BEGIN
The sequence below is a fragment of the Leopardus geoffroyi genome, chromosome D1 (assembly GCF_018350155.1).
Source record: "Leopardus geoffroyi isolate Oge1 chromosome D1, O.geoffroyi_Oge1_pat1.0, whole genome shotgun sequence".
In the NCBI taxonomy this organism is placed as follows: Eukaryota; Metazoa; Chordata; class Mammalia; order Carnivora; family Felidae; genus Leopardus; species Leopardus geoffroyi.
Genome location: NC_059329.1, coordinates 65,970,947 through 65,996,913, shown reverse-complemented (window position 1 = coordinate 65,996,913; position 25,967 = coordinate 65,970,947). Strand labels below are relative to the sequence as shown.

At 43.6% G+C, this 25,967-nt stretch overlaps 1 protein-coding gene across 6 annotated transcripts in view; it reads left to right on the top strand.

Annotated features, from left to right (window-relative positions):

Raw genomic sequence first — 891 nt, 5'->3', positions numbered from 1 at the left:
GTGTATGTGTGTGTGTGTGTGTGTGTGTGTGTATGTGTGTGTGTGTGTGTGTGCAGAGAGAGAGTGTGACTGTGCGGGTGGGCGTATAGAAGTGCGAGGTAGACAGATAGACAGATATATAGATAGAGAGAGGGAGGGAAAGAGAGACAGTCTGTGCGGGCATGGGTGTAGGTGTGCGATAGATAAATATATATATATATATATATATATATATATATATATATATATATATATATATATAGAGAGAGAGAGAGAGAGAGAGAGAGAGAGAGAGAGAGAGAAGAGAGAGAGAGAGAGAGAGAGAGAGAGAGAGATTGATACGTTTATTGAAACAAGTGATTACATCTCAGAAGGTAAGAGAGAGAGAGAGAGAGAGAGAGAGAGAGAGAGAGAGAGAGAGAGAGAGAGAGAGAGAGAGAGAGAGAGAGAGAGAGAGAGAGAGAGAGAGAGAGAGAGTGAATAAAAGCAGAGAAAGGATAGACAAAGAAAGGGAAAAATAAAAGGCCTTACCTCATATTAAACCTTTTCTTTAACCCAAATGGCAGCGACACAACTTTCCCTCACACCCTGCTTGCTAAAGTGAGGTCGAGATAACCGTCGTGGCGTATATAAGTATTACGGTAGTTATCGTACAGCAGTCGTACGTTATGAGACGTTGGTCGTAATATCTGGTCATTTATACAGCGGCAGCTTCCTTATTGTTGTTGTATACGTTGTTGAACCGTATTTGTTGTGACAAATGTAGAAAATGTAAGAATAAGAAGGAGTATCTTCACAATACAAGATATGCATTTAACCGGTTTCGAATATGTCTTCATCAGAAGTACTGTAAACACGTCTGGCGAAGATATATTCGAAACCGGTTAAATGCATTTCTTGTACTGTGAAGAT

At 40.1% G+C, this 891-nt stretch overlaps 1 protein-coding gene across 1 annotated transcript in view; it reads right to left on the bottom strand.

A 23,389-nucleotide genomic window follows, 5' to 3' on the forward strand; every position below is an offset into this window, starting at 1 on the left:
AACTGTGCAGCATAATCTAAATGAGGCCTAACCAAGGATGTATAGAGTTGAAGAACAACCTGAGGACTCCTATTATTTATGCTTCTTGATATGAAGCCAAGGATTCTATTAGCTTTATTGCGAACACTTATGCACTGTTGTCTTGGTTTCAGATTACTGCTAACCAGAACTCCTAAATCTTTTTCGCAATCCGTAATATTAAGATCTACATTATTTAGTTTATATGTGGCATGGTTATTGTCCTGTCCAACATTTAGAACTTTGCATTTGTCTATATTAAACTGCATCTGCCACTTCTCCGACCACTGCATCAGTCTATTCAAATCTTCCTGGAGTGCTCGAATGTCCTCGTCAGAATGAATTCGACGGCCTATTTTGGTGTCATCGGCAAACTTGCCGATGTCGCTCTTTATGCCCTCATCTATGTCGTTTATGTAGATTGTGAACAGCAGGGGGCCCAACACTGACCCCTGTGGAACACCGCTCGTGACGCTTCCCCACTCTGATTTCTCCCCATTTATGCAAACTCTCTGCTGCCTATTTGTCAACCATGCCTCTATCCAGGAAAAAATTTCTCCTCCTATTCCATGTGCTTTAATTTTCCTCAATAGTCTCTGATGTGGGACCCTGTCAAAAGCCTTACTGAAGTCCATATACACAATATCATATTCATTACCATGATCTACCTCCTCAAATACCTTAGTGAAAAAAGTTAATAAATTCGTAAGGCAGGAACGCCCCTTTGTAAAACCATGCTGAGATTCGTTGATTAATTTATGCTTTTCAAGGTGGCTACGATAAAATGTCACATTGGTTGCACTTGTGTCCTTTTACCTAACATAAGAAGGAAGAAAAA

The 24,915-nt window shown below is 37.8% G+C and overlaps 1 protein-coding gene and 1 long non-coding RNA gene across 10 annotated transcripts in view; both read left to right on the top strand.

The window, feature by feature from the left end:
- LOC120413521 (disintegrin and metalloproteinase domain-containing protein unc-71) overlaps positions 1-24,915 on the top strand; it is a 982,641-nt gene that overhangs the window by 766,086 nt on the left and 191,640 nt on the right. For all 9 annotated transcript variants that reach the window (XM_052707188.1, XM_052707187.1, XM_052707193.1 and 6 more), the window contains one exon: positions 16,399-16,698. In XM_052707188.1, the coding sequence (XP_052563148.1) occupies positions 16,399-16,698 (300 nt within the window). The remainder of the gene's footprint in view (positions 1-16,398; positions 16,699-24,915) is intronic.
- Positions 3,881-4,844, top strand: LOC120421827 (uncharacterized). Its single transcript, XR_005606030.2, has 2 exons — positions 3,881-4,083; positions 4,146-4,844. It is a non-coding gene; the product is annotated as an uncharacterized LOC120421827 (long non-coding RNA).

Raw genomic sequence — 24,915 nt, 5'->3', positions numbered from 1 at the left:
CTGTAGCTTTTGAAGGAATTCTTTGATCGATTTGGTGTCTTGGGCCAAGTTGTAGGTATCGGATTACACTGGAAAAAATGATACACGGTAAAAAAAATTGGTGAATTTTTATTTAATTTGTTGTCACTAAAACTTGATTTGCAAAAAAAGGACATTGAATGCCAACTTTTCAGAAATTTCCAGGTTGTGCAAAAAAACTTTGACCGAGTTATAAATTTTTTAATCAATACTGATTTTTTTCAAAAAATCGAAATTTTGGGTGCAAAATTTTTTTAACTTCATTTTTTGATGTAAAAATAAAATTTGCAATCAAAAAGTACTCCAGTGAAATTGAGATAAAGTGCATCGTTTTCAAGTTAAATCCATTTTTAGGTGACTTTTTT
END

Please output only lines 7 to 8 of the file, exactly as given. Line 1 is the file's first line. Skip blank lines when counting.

Raw genomic sequence first — 891 nt, 5'->3', positions numbered from 1 at the left:
GTGTATGTGTGTGTGTGTGTGTGTGTGTGTGTATGTGTGTGTGTGTGTGTGTGCAGAGAGAGAGTGTGACTGTGCGGGTGGGCGTATAGAAGTGCGAGGTAGACAGATAGACAGATATATAGATAGAGAGAGGGAGGGAAAGAGAGACAGTCTGTGCGGGCATGGGTGTAGGTGTGCGATAGATAAATATATATATATATATATATATATATATATATATATATATATATATATATATATAGAGAGAGAGAGAGAGAGAGAGAGAGAGAGAGAGAGAGAGAAGAGAGAGAGAGAGAGAGAGAGAGAGAGAGAGATTGATACGTTTATTGAAACAAGTGATTACATCTCAGAAGGTAAGAGAGAGAGAGAGAGAGAGAGAGAGAGAGAGAGAGAGAGAGAGAGAGAGAGAGAGAGAGAGAGAGAGAGAGAGAGAGAGAGAGAGAGAGAGAGAGAGAGTGAATAAAAGCAGAGAAAGGATAGACAAAGAAAGGGAAAAATAAAAGGCCTTACCTCATATTAAACCTTTTCTTTAACCCAAATGGCAGCGACACAACTTTCCCTCACACCCTGCTTGCTAAAGTGAGGTCGAGATAACCGTCGTGGCGTATATAAGTATTACGGTAGTTATCGTACAGCAGTCGTACGTTATGAGACGTTGGTCGTAATATCTGGTCATTTATACAGCGGCAGCTTCCTTATTGTTGTTGTATACGTTGTTGAACCGTATTTGTTGTGACAAATGTAGAAAATGTAAGAATAAGAAGGAGTATCTTCACAATACAAGATATGCATTTAACCGGTTTCGAATATGTCTTCATCAGAAGTACTGTAAACACGTCTGGCGAAGATATATTCGAAACCGGTTAAATGCATTTCTTGTACTGTGAAGAT